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They’re Still Talking About Historic Mercury and Air Toxics Standards
Wednesday, December 28, 2011

WASHINGTON - Yesterday the U.S. Environmental Protection Agency (EPA) announced the first national standards to protect American families from power plant emissions of mercury and air toxics like arsenic, acid gas, nickel, selenium, and cyanide. These new Mercury and Air Toxics Standards will slash emissions of these dangerous pollutants by relying on widely available, proven pollution controls that are already in use at more than half of the nation’s coal-fired power plants. 

Today, leaders from across the country are still talking about these historic standards. Here’s what they’re saying about Mercury and Air Toxics Standards:

Larry Schweiger, National Wildlife Federation: 
“Our children and grandchildren will inherit a safer world thanks to the leadership of President Obama and Administrator Jackson. At long last, these prudent and overdue limits on unchecked mercury and toxic air pollution will ensure our fish will be safe to eat, and our children can breathe easier.” 

Gene Karpinski, League of Conservation Voters:
“Today is a historic day for the health and safety of our children. We strongly applaud the Obama administration for setting new limits on mercury and other toxic air pollution from power plants – limits that will save lives, prevent illnesses like asthma and bronchitis and create jobs in pollution control technology.”

“PJM and four other RTO/ISOs proposed in comments to the EPA a process to ensure that reliability in our respective regions can be maintained as the final Mercury and Toxics Standards (MATS) Rule is implemented. The final MATS rule will have different degrees of impact in various parts of the country. We at PJM are pleased that the EPA Administrator has included the key elements of our proposed process to preserve reliability into documents accompanying the Final Rule. We at PJM intend to work with EPA, FERC, the states and others to ensure that process can be effectively utilized to address particular reliability challenges and ensure that the reliability of the electric grid is maintained during this critical period.”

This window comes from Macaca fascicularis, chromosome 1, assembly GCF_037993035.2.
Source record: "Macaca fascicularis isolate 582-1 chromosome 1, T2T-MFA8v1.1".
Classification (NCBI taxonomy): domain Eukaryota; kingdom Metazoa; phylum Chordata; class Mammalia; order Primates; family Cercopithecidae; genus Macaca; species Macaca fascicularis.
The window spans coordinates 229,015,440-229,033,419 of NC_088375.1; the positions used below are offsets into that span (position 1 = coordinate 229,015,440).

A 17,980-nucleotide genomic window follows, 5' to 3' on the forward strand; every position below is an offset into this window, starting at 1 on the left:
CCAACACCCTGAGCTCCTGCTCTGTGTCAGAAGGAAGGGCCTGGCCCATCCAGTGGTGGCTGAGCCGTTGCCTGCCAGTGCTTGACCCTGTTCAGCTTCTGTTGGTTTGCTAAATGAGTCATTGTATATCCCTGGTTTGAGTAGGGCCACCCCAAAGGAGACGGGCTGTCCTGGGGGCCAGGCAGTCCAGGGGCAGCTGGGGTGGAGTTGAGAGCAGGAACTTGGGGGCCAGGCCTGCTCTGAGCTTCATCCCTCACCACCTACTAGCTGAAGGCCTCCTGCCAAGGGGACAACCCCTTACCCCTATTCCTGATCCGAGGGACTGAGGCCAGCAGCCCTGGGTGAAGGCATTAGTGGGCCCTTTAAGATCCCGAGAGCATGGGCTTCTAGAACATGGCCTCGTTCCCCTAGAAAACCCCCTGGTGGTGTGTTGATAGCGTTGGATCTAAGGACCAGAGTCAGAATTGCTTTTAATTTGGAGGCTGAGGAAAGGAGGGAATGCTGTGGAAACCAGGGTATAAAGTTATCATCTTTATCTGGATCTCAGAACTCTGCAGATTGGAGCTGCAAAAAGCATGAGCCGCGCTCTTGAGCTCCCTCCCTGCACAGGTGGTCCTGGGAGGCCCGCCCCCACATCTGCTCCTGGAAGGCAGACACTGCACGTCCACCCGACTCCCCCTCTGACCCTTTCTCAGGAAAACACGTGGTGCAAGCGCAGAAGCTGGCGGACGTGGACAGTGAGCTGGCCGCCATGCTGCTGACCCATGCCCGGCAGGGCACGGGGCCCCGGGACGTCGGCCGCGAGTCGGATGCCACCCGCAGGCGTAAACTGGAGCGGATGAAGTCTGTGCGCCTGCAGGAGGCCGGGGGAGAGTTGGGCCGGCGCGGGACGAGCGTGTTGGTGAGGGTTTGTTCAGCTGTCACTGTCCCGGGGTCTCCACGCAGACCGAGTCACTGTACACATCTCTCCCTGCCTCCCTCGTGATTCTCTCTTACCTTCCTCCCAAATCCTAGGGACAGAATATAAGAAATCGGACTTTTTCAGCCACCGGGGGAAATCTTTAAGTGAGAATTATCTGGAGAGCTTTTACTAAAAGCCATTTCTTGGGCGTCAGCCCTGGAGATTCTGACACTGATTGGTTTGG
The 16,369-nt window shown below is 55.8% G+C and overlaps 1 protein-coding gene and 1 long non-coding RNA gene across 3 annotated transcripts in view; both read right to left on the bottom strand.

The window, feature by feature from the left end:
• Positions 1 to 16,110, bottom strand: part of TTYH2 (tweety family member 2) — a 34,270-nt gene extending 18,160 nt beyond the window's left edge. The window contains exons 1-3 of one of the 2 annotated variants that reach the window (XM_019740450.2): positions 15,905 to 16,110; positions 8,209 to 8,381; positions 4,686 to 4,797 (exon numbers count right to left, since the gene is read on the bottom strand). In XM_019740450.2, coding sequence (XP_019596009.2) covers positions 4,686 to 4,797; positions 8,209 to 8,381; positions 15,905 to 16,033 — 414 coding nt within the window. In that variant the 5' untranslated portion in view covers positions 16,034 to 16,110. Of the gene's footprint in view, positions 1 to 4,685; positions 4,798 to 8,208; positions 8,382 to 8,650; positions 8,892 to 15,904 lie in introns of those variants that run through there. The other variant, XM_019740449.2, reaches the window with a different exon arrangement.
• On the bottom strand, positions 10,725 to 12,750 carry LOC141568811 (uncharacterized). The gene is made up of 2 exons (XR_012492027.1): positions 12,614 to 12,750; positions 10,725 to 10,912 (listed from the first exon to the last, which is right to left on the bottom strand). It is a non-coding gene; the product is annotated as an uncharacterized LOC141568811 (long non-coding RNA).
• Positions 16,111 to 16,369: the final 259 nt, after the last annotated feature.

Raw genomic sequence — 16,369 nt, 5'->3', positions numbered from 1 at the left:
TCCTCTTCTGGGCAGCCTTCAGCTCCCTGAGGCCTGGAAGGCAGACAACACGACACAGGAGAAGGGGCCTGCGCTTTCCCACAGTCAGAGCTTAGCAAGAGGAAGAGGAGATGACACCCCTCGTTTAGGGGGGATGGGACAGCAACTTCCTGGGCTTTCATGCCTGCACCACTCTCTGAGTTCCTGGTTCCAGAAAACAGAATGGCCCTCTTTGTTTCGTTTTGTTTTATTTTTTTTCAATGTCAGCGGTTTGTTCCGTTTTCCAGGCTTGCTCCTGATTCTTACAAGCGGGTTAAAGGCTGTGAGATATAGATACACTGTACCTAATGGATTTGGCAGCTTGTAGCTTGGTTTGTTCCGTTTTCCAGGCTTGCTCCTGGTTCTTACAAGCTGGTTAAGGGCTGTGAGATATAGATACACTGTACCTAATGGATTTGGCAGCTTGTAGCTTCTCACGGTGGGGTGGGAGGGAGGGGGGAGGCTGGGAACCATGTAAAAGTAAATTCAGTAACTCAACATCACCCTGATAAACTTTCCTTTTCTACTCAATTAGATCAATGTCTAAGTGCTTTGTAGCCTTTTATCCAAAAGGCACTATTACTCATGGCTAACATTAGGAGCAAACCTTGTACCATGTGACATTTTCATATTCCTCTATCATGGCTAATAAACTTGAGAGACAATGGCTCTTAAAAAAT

Senator Patrick Leahy (Vt.):
“I commend the Environmental Protection Agency for doing the right thing, under tremendous special interest pressure, in standing up for the public’s interest. The Utility Air Toxics Rule to control toxic air pollutants such as mercury is a health and environmental breakthrough for the American people, and especially for Vermonters. Finally, after 20 years of dodging regulation, coal- and oil-fired electric power plants, the largest contributors of these toxics, will be held accountable for the pollution they emit, just as many other industries are.”

Senator Ben Cardin (Md.):
“Clean air is essential for the health of every American and it’s also good business. It’s time for the rest of the country’s electricity generation sector to catch up with Maryland and do what our power producers have been doing for years now to protect children from toxic mercury and air toxics pollution...Mercury is an extremely harmful neurotoxin that our country’s largest source producers, power plants, must act to address. The doomsday scenarios described by our nation’s power companies who irresponsibly continue to operate the nation’s oldest and dirtiest power plants are not based in reality. The rule being finalized today is the result of litigation demanding EPA to comply with the Clean Air Act.”

Senator Tom Carper (Del.):